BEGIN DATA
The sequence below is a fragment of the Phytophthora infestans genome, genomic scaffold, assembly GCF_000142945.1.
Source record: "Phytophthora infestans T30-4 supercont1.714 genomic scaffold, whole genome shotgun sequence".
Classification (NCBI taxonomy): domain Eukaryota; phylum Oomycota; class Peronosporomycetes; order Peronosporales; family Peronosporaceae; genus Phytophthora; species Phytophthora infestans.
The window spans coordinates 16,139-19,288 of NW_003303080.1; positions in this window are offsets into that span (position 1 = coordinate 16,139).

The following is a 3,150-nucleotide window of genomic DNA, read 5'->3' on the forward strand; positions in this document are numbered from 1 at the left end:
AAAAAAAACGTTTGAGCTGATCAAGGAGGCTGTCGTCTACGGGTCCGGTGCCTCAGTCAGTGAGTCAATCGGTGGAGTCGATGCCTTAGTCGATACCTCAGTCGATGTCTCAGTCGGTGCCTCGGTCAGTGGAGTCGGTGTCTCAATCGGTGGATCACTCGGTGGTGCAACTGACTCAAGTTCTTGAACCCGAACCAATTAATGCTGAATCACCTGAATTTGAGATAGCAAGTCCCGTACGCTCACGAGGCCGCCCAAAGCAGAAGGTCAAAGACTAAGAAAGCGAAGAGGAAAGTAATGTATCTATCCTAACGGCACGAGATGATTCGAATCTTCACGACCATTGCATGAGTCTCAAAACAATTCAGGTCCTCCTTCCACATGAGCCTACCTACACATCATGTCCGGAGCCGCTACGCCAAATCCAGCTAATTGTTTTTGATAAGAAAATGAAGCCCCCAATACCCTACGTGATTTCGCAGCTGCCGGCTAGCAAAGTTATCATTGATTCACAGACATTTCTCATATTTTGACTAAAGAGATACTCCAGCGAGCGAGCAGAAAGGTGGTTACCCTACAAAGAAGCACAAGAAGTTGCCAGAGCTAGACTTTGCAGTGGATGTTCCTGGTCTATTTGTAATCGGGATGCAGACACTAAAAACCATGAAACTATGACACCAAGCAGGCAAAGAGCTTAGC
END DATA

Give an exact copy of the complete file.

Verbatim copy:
The sequence below is a fragment of the Phytophthora infestans genome, genomic scaffold, assembly GCF_000142945.1.
Source record: "Phytophthora infestans T30-4 supercont1.714 genomic scaffold, whole genome shotgun sequence".
Classification (NCBI taxonomy): domain Eukaryota; phylum Oomycota; class Peronosporomycetes; order Peronosporales; family Peronosporaceae; genus Phytophthora; species Phytophthora infestans.
The window spans coordinates 16,139-19,288 of NW_003303080.1; positions in this window are offsets into that span (position 1 = coordinate 16,139).

The following is a 3,150-nucleotide window of genomic DNA, read 5'->3' on the forward strand; positions in this document are numbered from 1 at the left end:
AAAAAAAACGTTTGAGCTGATCAAGGAGGCTGTCGTCTACGGGTCCGGTGCCTCAGTCAGTGAGTCAATCGGTGGAGTCGATGCCTTAGTCGATACCTCAGTCGATGTCTCAGTCGGTGCCTCGGTCAGTGGAGTCGGTGTCTCAATCGGTGGATCACTCGGTGGTGCAACTGACTCAAGTTCTTGAACCCGAACCAATTAATGCTGAATCACCTGAATTTGAGATAGCAAGTCCCGTACGCTCACGAGGCCGCCCAAAGCAGAAGGTCAAAGACTAAGAAAGCGAAGAGGAAAGTAATGTATCTATCCTAACGGCACGAGATGATTCGAATCTTCACGACCATTGCATGAGTCTCAAAACAATTCAGGTCCTCCTTCCACATGAGCCTACCTACACATCATGTCCGGAGCCGCTACGCCAAATCCAGCTAATTGTTTTTGATAAGAAAATGAAGCCCCCAATACCCTACGTGATTTCGCAGCTGCCGGCTAGCAAAGTTATCATTGATTCACAGACATTTCTCATATTTTGACTAAAGAGATACTCCAGCGAGCGAGCAGAAAGGTGGTTACCCTACAAAGAAGCACAAGAAGTTGCCAGAGCTAGACTTTGCAGTGGATGTTCCTGGTCTATTTGTAATCGGGATGCAGACACTAAAAACCATGAAACTATGACACCAAGCAGGCAAAGAGCTTAGC